What happened last week?

Central banks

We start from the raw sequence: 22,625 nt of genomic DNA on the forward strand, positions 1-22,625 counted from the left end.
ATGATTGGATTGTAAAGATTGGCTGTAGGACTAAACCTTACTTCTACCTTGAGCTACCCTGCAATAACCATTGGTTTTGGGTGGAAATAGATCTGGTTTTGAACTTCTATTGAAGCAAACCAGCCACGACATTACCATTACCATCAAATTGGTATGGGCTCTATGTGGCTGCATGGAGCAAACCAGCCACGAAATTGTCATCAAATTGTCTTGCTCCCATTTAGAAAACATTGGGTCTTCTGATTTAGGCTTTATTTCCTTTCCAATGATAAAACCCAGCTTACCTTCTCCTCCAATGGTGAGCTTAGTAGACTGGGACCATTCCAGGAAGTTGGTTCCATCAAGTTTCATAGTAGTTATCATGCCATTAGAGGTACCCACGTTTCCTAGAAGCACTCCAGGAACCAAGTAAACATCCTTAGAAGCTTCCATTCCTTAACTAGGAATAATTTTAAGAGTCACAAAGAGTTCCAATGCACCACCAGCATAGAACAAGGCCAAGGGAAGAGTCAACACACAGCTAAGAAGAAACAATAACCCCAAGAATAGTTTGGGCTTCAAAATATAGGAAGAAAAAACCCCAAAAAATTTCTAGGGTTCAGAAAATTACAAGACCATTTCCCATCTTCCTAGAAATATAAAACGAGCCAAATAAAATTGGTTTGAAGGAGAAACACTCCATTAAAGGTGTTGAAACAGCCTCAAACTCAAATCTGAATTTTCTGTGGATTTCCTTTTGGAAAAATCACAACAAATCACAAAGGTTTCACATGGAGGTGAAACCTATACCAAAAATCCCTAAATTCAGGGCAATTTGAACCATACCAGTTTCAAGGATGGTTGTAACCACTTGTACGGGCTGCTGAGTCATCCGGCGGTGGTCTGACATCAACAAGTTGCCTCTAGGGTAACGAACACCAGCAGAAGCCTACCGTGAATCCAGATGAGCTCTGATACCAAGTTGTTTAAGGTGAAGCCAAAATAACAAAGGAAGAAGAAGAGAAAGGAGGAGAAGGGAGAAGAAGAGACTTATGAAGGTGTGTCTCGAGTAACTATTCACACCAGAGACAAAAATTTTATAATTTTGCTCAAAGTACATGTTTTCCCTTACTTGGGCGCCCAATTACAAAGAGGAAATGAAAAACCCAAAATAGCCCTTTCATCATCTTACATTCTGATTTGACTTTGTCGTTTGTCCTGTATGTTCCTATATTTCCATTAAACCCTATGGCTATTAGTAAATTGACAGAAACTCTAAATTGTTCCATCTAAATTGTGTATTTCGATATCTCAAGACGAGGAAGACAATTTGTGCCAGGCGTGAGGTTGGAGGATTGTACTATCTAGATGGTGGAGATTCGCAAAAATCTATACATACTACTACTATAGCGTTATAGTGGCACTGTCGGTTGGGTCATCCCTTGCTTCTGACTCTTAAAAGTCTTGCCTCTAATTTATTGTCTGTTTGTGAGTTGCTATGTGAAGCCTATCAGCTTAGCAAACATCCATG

Atlanta Fed President Bostic urged caution in avoiding overly tight monetary policy, citing potential harm to the US labor market. He highlighted the appropriateness of the current policy's restrictiveness and emphasized the need for patience to allow its continued influence on the economy, preventing unnecessary challenges. The market now anticipates a clear pause, with only a 10% probability priced for a rate hike in September. In Europe, the ECB's minutes revealed dovish concerns about stagflation and contained wage-price spiral risks. After the ECB account and Eurozone CPI data were released, indicating a slight improvement in CPI Core (5.3% vs. 5.5% YoY) while headline inflation remained at 5.3%, market expectations for a September rate hike decreased from 55% to under 25%. ECB officials held diverse views. Banque de France's Villeroy de Galhau suggested the ECB may be nearing the peak of its interest rate cycle, emphasizing the duration of elevated borrowing costs over specific rate levels. At the same time, ECB Executive Board member Isabel Schnabel expressed concerns about euro area growth and persistent high inflation, advocating for restrictive policy to control it. ECB Vice President De Guindos noted that forecasts indicate limited changes in the inflation outlook despite worsening economic prospects. In Switzerland, Swiss CPI came in below the BNS target, showing no significant progress over the past month. This development raises questions about the possibility of a September rate hike by the BNS, with the market pricing in only a one-third chance for such an increase.